right

UNICEF Executive Director joins V-Day to focus on stopping rape in DR Congo

UNICEF Image
© UNICEF/2008/Donovan
UNICEF Executive Director Ann M. Veneman (left) with V-Day founder and Director Eve Ensler at the V-Day 10th anniversary event in New Orleans.

By Kate Donovan

NEW ORLEANS, USA, 15 April 2008 ľ UNICEF Executive Director Ann M. Veneman joined thousands of supporters and activists to celebrate the 10th anniversary of V-Day, a global movement to end violence against women and girls. Over the past decade, V-Day has raised over $50 million and educated millions of people about violence against women and how to end it.

Ms. Veneman and V-Day founder and Director Eve Ensler announced to the crowd assembled in the New Orleans Superdome that the V-Day 2009 Spotlight will focus on ending rape in the eastern Democratic Republic of the Congo, where hundreds of thousands of girls and women have been sexually assaulted. They were joined on the dais by Dr. Denis Mukwege and Christine Schuler Deschryver, both of whom work with UNICEF in DR Congo to help women and girls heal and recover from rape.

The goal of the V-Day campaign, 'Stop Raping Our Greatest Resource: Power to the Women and Girls of Democratic Republic of the Congo', is to "stop the rape, empower women and girls and end impunity for these atrocious crimes," said Ms. Veneman. 
 
The campaign is calling for measures that will prevent state armed forces and police from perpetrating sexual violence against women and girls, and will fully enforce national laws that protect and empower women.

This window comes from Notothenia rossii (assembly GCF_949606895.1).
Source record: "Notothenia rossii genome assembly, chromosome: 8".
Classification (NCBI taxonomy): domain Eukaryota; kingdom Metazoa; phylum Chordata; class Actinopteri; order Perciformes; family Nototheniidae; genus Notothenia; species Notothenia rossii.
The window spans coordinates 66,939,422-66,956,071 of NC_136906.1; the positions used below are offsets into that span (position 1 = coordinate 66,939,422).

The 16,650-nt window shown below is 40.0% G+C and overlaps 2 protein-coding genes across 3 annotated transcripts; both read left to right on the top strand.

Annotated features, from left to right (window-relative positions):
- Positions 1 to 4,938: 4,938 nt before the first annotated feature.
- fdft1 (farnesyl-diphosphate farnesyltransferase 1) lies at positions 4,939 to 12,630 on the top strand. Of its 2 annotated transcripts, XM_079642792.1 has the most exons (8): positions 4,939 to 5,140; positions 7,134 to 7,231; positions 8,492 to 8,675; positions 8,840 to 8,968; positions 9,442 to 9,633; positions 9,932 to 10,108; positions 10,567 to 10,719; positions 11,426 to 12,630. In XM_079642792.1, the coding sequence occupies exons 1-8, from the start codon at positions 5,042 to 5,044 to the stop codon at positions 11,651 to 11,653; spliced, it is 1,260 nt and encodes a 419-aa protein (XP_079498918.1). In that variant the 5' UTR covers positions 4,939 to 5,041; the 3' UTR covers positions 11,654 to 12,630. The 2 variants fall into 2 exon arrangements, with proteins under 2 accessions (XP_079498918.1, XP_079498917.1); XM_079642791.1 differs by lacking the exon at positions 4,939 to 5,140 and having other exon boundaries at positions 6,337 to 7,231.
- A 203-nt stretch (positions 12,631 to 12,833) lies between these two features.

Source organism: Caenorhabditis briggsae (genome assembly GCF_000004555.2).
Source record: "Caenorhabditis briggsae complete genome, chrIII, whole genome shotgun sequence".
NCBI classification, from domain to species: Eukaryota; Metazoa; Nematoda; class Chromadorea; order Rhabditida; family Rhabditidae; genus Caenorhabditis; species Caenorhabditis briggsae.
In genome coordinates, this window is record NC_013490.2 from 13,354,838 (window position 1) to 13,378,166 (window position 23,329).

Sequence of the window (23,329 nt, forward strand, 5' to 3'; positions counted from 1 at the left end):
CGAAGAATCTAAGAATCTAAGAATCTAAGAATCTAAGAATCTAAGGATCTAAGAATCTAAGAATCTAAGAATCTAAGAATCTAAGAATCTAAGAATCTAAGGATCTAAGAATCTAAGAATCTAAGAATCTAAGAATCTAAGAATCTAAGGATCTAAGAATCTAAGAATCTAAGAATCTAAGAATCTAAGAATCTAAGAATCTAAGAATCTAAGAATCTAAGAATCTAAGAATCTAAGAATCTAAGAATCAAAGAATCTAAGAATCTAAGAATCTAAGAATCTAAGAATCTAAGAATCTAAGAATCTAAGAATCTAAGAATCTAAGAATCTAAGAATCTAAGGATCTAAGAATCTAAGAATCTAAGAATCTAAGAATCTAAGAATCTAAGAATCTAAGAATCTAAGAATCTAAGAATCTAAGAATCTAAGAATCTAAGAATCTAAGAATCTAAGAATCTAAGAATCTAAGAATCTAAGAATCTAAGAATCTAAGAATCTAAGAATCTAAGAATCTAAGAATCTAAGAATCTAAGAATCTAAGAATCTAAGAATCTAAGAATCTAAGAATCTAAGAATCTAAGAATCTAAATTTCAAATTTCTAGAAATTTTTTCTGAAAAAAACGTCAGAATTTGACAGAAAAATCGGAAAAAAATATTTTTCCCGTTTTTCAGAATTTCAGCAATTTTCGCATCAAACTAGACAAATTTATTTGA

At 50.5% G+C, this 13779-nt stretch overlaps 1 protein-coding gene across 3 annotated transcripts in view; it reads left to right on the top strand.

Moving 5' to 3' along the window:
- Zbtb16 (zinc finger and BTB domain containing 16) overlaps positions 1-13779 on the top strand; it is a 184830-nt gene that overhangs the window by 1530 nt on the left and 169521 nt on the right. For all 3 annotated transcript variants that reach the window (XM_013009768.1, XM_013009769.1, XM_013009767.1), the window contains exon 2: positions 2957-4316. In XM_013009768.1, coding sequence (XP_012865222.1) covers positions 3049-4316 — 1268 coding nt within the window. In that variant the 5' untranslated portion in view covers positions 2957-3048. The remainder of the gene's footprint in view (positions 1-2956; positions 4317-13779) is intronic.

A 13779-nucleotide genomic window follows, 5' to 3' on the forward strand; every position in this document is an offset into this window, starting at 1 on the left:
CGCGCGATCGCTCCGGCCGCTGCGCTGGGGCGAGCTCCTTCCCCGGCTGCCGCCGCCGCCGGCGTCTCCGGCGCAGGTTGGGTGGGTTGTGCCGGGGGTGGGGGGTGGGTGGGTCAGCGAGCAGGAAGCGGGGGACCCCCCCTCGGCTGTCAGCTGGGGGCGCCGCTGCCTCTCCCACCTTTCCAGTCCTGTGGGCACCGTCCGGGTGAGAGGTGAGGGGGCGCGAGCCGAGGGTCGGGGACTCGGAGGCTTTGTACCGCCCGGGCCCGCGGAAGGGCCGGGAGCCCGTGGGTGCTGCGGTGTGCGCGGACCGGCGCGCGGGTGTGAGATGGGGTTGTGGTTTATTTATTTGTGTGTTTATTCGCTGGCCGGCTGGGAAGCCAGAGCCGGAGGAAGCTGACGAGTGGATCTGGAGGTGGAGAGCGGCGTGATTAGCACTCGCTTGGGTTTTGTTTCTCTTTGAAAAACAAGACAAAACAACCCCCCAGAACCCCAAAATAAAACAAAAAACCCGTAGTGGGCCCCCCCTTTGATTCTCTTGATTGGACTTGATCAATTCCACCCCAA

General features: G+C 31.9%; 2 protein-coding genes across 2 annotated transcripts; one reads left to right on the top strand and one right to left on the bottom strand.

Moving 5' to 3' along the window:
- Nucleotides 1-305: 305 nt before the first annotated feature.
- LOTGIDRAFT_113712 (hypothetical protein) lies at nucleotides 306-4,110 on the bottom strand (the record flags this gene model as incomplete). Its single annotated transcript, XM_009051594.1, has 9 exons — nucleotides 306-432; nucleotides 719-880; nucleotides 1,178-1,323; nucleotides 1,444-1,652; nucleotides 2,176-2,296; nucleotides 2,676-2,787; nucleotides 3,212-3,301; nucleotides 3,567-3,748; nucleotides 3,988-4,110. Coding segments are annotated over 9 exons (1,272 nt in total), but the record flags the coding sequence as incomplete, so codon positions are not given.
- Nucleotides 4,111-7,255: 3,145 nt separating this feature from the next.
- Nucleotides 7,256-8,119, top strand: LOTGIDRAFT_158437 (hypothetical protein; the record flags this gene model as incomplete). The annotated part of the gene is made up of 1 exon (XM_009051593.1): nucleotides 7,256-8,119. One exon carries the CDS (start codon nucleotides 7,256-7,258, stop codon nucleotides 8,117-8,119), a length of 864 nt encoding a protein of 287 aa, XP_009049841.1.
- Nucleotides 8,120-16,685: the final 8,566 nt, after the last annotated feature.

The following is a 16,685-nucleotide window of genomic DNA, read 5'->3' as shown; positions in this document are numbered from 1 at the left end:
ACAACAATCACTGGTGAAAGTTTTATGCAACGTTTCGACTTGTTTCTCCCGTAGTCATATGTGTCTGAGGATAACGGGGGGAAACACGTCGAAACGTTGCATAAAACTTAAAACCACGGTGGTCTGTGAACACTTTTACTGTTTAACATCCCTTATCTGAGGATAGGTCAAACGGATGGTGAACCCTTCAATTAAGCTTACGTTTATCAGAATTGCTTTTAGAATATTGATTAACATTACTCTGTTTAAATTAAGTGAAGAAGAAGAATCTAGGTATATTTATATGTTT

Working together is urgent

Standing on the stage in the Superdome, Ms. Veneman told the audience about two people she met who moved her deeply during her trip to DR Congo in 2006. One was a 12-year-old girl who had been gang raped. Another woman Ms. Veneman met told of working in the fields when a group of men came upon her. Her son ran to rescue her, but was killed by the men. Upon hearing of the events, her husband died of a heart attack.

"These women's stories are the reason why it is urgent that we work together to put a stop to this rape," said Ms. Veneman.
 
Working in the UNICEF-supported PANZI Hospital in eastern DR Congo, Dr. Mukwege has treated thousands of women and girls, from infants to the elderly, who have been raped. The hospital's programme is designed to give these women hope, said Dr. Mukwege, who received a special award from V-Day in recognition of his devotion to the women and children of eastern DR Congo.
 
"I am doing this campaign because I don't want to have to cry anymore," he added. "I don't want to have to cry when I tell a young woman when she asks me, 'Can I have a baby?' 'No, you can't anymore.'"

'An international shame'

Ms. Ensler visited DR Congo in early 2007 and later that year returned to launch the camapign to stop rape in the country.

She began the process of building a centre called 'The City of Joy' for survivors of sexual assault. The shelter will give 100 women and their children a safe place to live while providing them with education, leadership training and a chance to earn a living.

"It is an international shame that we have not been able to put an international spotlight on the women of the Congo," said Ms. Ensler.


 

 

Search